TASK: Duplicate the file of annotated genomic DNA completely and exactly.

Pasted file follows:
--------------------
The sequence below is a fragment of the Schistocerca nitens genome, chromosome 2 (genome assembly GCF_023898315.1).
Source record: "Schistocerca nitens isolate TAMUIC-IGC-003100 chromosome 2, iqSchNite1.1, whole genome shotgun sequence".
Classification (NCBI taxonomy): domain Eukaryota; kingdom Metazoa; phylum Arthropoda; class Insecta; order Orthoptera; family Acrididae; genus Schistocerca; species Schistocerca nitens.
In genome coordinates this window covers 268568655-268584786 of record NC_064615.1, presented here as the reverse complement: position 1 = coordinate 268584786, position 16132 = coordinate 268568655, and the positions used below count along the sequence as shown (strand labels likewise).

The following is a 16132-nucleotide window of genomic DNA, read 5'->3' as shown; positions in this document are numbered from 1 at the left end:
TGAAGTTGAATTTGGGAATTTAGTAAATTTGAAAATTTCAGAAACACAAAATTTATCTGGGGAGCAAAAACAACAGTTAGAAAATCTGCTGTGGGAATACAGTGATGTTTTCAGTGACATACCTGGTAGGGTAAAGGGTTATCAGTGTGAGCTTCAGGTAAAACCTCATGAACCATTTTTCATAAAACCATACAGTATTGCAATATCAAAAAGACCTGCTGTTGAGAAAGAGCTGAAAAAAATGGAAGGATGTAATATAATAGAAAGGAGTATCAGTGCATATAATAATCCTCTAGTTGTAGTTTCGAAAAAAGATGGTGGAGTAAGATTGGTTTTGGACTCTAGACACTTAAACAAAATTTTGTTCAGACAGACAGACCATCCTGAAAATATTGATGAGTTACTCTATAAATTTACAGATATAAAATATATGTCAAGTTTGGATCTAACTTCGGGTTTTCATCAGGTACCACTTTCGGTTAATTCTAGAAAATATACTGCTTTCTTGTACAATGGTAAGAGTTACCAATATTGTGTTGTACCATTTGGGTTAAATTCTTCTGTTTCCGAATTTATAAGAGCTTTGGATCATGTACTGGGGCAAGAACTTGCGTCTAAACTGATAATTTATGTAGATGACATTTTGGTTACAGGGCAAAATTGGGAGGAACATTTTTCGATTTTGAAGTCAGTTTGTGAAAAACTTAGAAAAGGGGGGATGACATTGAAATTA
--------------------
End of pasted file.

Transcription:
The sequence below is a fragment of the Schistocerca nitens genome, chromosome 2 (genome assembly GCF_023898315.1).
Source record: "Schistocerca nitens isolate TAMUIC-IGC-003100 chromosome 2, iqSchNite1.1, whole genome shotgun sequence".
Classification (NCBI taxonomy): domain Eukaryota; kingdom Metazoa; phylum Arthropoda; class Insecta; order Orthoptera; family Acrididae; genus Schistocerca; species Schistocerca nitens.
In genome coordinates this window covers 268568655-268584786 of record NC_064615.1, presented here as the reverse complement: position 1 = coordinate 268584786, position 16132 = coordinate 268568655, and the positions used below count along the sequence as shown (strand labels likewise).

The following is a 16132-nucleotide window of genomic DNA, read 5'->3' as shown; positions in this document are numbered from 1 at the left end:
TGAAGTTGAATTTGGGAATTTAGTAAATTTGAAAATTTCAGAAACACAAAATTTATCTGGGGAGCAAAAACAACAGTTAGAAAATCTGCTGTGGGAATACAGTGATGTTTTCAGTGACATACCTGGTAGGGTAAAGGGTTATCAGTGTGAGCTTCAGGTAAAACCTCATGAACCATTTTTCATAAAACCATACAGTATTGCAATATCAAAAAGACCTGCTGTTGAGAAAGAGCTGAAAAAAATGGAAGGATGTAATATAATAGAAAGGAGTATCAGTGCATATAATAATCCTCTAGTTGTAGTTTCGAAAAAAGATGGTGGAGTAAGATTGGTTTTGGACTCTAGACACTTAAACAAAATTTTGTTCAGACAGACAGACCATCCTGAAAATATTGATGAGTTACTCTATAAATTTACAGATATAAAATATATGTCAAGTTTGGATCTAACTTCGGGTTTTCATCAGGTACCACTTTCGGTTAATTCTAGAAAATATACTGCTTTCTTGTACAATGGTAAGAGTTACCAATATTGTGTTGTACCATTTGGGTTAAATTCTTCTGTTTCCGAATTTATAAGAGCTTTGGATCATGTACTGGGGCAAGAACTTGCGTCTAAACTGATAATTTATGTAGATGACATTTTGGTTACAGGGCAAAATTGGGAGGAACATTTTTCGATTTTGAAGTCAGTTTGTGAAAAACTTAGAAAAGGGGGGATGACATTGAAATTA